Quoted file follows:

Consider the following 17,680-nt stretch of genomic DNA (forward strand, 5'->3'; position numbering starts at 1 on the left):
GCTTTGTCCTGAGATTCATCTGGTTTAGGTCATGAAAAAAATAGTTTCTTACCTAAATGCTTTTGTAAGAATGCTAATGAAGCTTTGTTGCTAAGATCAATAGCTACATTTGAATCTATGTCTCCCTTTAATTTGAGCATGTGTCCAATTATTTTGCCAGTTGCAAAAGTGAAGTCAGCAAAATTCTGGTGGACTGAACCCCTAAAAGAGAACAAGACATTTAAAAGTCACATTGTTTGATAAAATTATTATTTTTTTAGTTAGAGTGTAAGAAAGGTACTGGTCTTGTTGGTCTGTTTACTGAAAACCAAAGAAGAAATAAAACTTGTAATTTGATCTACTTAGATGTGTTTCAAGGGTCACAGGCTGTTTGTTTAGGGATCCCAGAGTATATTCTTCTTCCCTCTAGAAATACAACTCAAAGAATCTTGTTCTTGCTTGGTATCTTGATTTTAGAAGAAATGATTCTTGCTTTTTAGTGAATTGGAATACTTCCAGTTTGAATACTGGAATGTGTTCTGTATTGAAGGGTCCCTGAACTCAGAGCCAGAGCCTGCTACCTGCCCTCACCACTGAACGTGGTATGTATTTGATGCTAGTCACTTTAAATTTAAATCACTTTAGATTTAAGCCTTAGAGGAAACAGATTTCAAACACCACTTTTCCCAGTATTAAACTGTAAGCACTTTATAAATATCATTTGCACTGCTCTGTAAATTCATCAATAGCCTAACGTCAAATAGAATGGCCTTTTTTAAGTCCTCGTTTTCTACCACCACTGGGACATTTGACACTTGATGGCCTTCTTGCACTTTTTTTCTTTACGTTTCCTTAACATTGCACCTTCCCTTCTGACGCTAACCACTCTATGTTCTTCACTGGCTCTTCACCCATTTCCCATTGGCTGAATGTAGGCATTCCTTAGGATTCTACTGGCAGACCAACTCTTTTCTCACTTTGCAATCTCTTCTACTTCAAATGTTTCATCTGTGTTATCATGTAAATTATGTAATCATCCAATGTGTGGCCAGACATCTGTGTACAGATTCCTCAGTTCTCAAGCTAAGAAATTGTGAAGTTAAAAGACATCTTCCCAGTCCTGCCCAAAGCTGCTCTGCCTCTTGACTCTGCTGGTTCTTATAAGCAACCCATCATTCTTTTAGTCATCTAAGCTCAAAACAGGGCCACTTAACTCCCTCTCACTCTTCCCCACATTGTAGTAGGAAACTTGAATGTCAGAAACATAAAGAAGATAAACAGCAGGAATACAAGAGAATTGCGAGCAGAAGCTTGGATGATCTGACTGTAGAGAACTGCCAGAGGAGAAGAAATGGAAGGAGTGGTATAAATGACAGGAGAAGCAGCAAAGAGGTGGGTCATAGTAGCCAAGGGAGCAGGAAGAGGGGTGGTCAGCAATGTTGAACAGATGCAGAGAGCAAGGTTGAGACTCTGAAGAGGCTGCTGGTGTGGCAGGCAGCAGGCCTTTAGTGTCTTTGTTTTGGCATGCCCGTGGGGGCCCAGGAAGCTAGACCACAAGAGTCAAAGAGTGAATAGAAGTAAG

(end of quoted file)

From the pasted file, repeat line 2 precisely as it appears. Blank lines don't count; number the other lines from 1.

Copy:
GCTTTGTCCTGAGATTCATCTGGTTTAGGTCATGAAAAAAATAGTTTCTTACCTAAATGCTTTTGTAAGAATGCTAATGAAGCTTTGTTGCTAAGATCAATAGCTACATTTGAATCTATGTCTCCCTTTAATTTGAGCATGTGTCCAATTATTTTGCCAGTTGCAAAAGTGAAGTCAGCAAAATTCTGGTGGACTGAACCCCTAAAAGAGAACAAGACATTTAAAAGTCACATTGTTTGATAAAATTATTATTTTTTTAGTTAGAGTGTAAGAAAGGTACTGGTCTTGTTGGTCTGTTTACTGAAAACCAAAGAAGAAATAAAACTTGTAATTTGATCTACTTAGATGTGTTTCAAGGGTCACAGGCTGTTTGTTTAGGGATCCCAGAGTATATTCTTCTTCCCTCTAGAAATACAACTCAAAGAATCTTGTTCTTGCTTGGTATCTTGATTTTAGAAGAAATGATTCTTGCTTTTTAGTGAATTGGAATACTTCCAGTTTGAATACTGGAATGTGTTCTGTATTGAAGGGTCCCTGAACTCAGAGCCAGAGCCTGCTACCTGCCCTCACCACTGAACGTGGTATGTATTTGATGCTAGTCACTTTAAATTTAAATCACTTTAGATTTAAGCCTTAGAGGAAACAGATTTCAAACACCACTTTTCCCAGTATTAAACTGTAAGCACTTTATAAATATCATTTGCACTGCTCTGTAAATTCATCAATAGCCTAACGTCAAATAGAATGGCCTTTTTTAAGTCCTCGTTTTCTACCACCACTGGGACATTTGACACTTGATGGCCTTCTTGCACTTTTTTTCTTTACGTTTCCTTAACATTGCACCTTCCCTTCTGACGCTAACCACTCTATGTTCTTCACTGGCTCTTCACCCATTTCCCATTGGCTGAATGTAGGCATTCCTTAGGATTCTACTGGCAGACCAACTCTTTTCTCACTTTGCAATCTCTTCTACTTCAAATGTTTCATCTGTGTTATCATGTAAATTATGTAATCATCCAATGTGTGGCCAGACATCTGTGTACAGATTCCTCAGTTCTCAAGCTAAGAAATTGTGAAGTTAAAAGACATCTTCCCAGTCCTGCCCAAAGCTGCTCTGCCTCTTGACTCTGCTGGTTCTTATAAGCAACCCATCATTCTTTTAGTCATCTAAGCTCAAAACAGGGCCACTTAACTCCCTCTCACTCTTCCCCACATTGTAGTAGGAAACTTGAATGTCAGAAACATAAAGAAGATAAACAGCAGGAATACAAGAGAATTGCGAGCAGAAGCTTGGATGATCTGACTGTAGAGAACTGCCAGAGGAGAAGAAATGGAAGGAGTGGTATAAATGACAGGAGAAGCAGCAAAGAGGTGGGTCATAGTAGCCAAGGGAGCAGGAAGAGGGGTGGTCAGCAATGTTGAACAGATGCAGAGAGCAAGGTTGAGACTCTGAAGAGGCTGCTGGTGTGGCAGGCAGCAGGCCTTTAGTGTCTTTGTTTTGGCATGCCCGTGGGGGCCCAGGAAGCTAGACCACAAGAGTCAAAGAGTGAATAGAAGTAAG